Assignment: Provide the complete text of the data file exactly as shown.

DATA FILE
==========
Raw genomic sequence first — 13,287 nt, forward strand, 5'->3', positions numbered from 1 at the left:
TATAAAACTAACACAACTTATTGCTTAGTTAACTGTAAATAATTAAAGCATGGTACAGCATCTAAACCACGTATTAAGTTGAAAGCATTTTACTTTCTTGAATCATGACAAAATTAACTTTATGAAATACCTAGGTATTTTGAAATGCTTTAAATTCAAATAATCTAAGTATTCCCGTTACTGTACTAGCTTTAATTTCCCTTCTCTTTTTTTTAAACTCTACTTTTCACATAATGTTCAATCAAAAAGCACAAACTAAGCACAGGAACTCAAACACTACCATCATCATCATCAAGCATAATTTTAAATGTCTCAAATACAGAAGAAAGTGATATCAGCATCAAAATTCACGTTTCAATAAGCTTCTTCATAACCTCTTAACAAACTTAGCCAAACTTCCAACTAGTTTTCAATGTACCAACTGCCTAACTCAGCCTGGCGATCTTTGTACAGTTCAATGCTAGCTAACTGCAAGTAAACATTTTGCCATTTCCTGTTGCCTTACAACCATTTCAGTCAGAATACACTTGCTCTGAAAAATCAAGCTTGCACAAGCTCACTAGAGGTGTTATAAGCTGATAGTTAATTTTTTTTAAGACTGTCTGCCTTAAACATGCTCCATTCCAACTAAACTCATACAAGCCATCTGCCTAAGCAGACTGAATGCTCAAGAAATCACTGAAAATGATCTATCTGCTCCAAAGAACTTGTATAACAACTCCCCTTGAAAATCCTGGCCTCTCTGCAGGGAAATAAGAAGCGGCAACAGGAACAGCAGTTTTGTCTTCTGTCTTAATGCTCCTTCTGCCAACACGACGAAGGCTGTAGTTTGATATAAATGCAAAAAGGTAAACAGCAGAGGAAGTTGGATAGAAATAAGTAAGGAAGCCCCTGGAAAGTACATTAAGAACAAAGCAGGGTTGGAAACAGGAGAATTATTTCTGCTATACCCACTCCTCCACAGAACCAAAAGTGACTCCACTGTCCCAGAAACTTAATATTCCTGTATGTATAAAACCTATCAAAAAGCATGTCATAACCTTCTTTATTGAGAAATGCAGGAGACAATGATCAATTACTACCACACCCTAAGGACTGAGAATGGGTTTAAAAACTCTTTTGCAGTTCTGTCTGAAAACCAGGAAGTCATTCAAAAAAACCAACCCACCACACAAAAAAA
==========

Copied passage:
Raw genomic sequence first — 13,287 nt, forward strand, 5'->3', positions numbered from 1 at the left:
TATAAAACTAACACAACTTATTGCTTAGTTAACTGTAAATAATTAAAGCATGGTACAGCATCTAAACCACGTATTAAGTTGAAAGCATTTTACTTTCTTGAATCATGACAAAATTAACTTTATGAAATACCTAGGTATTTTGAAATGCTTTAAATTCAAATAATCTAAGTATTCCCGTTACTGTACTAGCTTTAATTTCCCTTCTCTTTTTTTTAAACTCTACTTTTCACATAATGTTCAATCAAAAAGCACAAACTAAGCACAGGAACTCAAACACTACCATCATCATCATCAAGCATAATTTTAAATGTCTCAAATACAGAAGAAAGTGATATCAGCATCAAAATTCACGTTTCAATAAGCTTCTTCATAACCTCTTAACAAACTTAGCCAAACTTCCAACTAGTTTTCAATGTACCAACTGCCTAACTCAGCCTGGCGATCTTTGTACAGTTCAATGCTAGCTAACTGCAAGTAAACATTTTGCCATTTCCTGTTGCCTTACAACCATTTCAGTCAGAATACACTTGCTCTGAAAAATCAAGCTTGCACAAGCTCACTAGAGGTGTTATAAGCTGATAGTTAATTTTTTTTAAGACTGTCTGCCTTAAACATGCTCCATTCCAACTAAACTCATACAAGCCATCTGCCTAAGCAGACTGAATGCTCAAGAAATCACTGAAAATGATCTATCTGCTCCAAAGAACTTGTATAACAACTCCCCTTGAAAATCCTGGCCTCTCTGCAGGGAAATAAGAAGCGGCAACAGGAACAGCAGTTTTGTCTTCTGTCTTAATGCTCCTTCTGCCAACACGACGAAGGCTGTAGTTTGATATAAATGCAAAAAGGTAAACAGCAGAGGAAGTTGGATAGAAATAAGTAAGGAAGCCCCTGGAAAGTACATTAAGAACAAAGCAGGGTTGGAAACAGGAGAATTATTTCTGCTATACCCACTCCTCCACAGAACCAAAAGTGACTCCACTGTCCCAGAAACTTAATATTCCTGTATGTATAAAACCTATCAAAAAGCATGTCATAACCTTCTTTATTGAGAAATGCAGGAGACAATGATCAATTACTACCACACCCTAAGGACTGAGAATGGGTTTAAAAACTCTTTTGCAGTTCTGTCTGAAAACCAGGAAGTCATTCAAAAAAACCAACCCACCACACAAAAAAA